Moore's Law, Gordon Moore's visionary prediction of continued exponential growth in semi-conductor performance, has provided the engine for innovation and the constantly increasing (and accelerating) power and resources — at continually decreasing costs — provided by techhnology.
Moore admits that Moore's Law has turned out to be more accurate, longer lasting and deeper in impact than he ever imagined. In fact, it has been Intel engineers, frustrated by an inability to see clearly more than 8 to 10 years into the future of their own technology, who have been the most conservative in estimating the lifespan of Moore's Law — and partyly because they have been the most conservative in defining Moore's Law. They continue to focus on increasing the transistor count on silicon as the main driver of Moore's Law — and thus announce that Moore's Law may slow or even stop by the end of the next decade, as transisters approach sub-atomic sizes.
Moore's Law, however, was never a physical law. It began as an observation, that became a prediction, that has now been dismissed as a "self-fulfilling prophecy".
However you choose to describe it, Moore's Law has always functioned as a expression of breathtaking (almost rash) optimism and as a pacesetting mechanism — informed by scientific observation, commercial competitiveness and human ingenuity — that we can and should have the ability to improve our power to provide capability and opportunity for humankind, continually and exponentially — thus continuing to provide better, more efficient and less costly technologies.
This continued (and in fact unstoppabl) flow of increased performance, power and new value has transformed vast
The world has broadened its definition of Moore's Law as our understanding of physics, materials and complexity deepens and becomes more intimate. Recently Intel suggested that an "Expanded Moore's Law" is no longer driven solely by transitor count — but by the combination of three factors. The first is the traditional increasing the count of components we can put on a chip. The second is increasing the complexity of components we can put on a chip. The third is increasing the convergence of technologies we implement on a chip.
Intel and its competitors continue to leverage and balance these factors as needed to continue producing the by-now-expected-and-required doubling of performance every new generation of technology.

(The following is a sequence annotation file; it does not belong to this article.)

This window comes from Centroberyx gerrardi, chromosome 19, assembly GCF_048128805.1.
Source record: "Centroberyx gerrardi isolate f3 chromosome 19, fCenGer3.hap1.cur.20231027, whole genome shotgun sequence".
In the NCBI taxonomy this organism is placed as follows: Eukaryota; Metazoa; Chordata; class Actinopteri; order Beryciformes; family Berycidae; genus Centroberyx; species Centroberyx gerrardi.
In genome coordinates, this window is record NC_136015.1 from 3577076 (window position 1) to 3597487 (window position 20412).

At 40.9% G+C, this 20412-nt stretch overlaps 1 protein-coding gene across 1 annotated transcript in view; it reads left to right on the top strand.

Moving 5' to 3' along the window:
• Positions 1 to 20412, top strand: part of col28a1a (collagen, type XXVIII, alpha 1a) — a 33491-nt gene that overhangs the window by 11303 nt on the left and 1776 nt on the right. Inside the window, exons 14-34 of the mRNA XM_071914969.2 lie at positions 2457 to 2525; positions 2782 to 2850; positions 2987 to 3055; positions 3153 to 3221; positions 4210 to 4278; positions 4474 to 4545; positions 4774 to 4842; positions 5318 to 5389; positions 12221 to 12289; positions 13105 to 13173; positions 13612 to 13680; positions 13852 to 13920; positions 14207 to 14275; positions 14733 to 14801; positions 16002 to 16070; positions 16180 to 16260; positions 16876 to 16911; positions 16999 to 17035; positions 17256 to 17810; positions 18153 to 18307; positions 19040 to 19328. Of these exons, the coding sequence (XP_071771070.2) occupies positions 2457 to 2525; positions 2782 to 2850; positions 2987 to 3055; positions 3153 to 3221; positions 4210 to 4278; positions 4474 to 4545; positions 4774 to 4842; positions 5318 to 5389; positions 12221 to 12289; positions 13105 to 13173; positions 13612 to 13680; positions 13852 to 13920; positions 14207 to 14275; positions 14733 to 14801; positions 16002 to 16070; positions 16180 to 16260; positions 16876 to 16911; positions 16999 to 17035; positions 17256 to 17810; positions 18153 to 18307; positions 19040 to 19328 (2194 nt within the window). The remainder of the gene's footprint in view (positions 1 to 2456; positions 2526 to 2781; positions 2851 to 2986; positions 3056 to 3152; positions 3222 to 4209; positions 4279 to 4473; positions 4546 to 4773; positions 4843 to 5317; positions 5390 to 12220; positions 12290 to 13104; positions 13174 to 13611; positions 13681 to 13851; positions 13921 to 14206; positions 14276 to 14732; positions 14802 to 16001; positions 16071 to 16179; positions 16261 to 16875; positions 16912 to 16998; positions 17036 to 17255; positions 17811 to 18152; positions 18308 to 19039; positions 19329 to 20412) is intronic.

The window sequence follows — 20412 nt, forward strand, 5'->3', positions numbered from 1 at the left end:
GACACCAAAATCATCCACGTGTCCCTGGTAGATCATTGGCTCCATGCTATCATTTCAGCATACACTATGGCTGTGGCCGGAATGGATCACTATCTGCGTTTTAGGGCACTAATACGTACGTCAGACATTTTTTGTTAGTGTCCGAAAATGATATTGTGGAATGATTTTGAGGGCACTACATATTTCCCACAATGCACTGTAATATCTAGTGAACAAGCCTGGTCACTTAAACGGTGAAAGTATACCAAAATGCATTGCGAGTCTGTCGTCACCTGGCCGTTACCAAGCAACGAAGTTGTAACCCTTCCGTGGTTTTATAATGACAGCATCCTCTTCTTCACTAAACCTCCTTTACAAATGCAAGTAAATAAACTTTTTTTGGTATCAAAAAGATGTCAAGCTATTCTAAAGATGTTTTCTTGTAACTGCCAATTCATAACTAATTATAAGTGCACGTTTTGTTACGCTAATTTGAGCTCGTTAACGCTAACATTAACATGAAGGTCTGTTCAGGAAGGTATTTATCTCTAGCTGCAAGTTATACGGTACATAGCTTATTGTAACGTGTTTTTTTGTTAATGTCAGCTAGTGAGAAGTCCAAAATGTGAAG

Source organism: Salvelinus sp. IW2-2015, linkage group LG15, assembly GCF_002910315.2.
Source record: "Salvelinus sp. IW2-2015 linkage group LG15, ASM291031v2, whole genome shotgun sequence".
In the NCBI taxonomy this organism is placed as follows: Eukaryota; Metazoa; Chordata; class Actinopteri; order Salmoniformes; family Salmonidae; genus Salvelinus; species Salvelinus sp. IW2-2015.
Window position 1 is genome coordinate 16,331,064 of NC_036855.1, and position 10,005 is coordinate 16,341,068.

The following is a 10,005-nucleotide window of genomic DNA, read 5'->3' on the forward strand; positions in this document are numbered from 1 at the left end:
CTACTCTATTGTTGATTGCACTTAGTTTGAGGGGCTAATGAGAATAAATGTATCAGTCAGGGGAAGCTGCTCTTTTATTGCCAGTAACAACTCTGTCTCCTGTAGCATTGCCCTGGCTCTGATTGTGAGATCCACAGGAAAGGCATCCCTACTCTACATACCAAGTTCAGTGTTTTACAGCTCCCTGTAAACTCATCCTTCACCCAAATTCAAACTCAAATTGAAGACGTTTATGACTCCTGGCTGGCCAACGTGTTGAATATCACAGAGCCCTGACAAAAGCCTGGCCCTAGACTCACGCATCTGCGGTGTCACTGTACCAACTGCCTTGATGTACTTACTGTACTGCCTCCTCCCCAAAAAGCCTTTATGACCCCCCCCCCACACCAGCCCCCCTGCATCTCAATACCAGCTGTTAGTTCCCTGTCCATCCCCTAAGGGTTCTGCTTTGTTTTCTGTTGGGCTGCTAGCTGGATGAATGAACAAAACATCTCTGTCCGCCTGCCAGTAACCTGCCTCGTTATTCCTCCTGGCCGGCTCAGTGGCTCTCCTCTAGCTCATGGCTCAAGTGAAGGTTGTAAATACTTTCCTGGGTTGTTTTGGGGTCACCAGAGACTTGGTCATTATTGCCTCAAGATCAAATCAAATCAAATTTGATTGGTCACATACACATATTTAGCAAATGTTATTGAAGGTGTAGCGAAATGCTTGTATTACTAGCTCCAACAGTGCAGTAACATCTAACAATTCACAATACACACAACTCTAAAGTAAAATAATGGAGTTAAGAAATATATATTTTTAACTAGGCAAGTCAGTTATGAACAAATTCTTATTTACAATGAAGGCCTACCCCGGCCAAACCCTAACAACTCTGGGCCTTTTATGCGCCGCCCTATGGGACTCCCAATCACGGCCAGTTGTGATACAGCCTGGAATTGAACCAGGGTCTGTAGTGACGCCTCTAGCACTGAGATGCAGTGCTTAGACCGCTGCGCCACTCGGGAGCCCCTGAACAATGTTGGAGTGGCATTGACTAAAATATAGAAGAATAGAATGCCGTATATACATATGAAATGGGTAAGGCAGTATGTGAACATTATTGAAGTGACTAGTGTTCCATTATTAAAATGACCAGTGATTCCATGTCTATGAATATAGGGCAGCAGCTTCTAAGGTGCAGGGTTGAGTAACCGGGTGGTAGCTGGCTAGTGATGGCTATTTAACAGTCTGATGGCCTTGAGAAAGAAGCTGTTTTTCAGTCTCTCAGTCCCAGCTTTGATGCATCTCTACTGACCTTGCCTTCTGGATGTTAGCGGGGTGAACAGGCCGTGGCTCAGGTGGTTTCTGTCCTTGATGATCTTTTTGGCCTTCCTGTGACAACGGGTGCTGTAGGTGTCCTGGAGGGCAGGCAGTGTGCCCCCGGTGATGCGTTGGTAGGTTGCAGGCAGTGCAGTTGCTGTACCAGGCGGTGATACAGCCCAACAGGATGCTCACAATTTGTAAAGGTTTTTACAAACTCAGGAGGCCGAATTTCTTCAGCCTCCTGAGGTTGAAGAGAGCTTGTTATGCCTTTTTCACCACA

(Those who go back and read Moore's original article that appeared in the April, 1965 issue of Electronics magazine will notice that Moore always used the word components, and even today tends to talk about increasing the complexity of components, rather than focusing solely on the number of transistors on a chip.)
At a certain point, you can choose to define a chip as a network all on its own, and as such subject to Metcalfe's Law. Metcalfe's Law may in fact prove to be one of the most important enablers of the continued growth of semi-conductor performance. (I use the term M (squared), Moore times Metcalfe, to represent this additional factor.)
Many scientists, including those who attended a recent science summit at DARPA, believe the exponential increase in benefits defined by Moore's Law will neither cease nor slow in the foreseeable future.
The source of those benefits may alter, but the value of Moore's Law has now — as Moore originally hoped when he first made his famous observation — begun an unstoppable expansion beyond traditional computational spaces that will eventually assure new capabilities, as well as increased performance, lower cost, and greater connectivity for vitually every traditional device and services — eventually universal availability of transformatory improvements.
It is Moore's Law (arguably in combination with Metcalfe's Law) which is helping us invent and extend our future. We need it to keep going. And for the reasons described above, I believe it will -- certainly for the next five decades. This is the basis and the passion behind my bet.
Challenge Sheldon Renan to a bet on this prediction!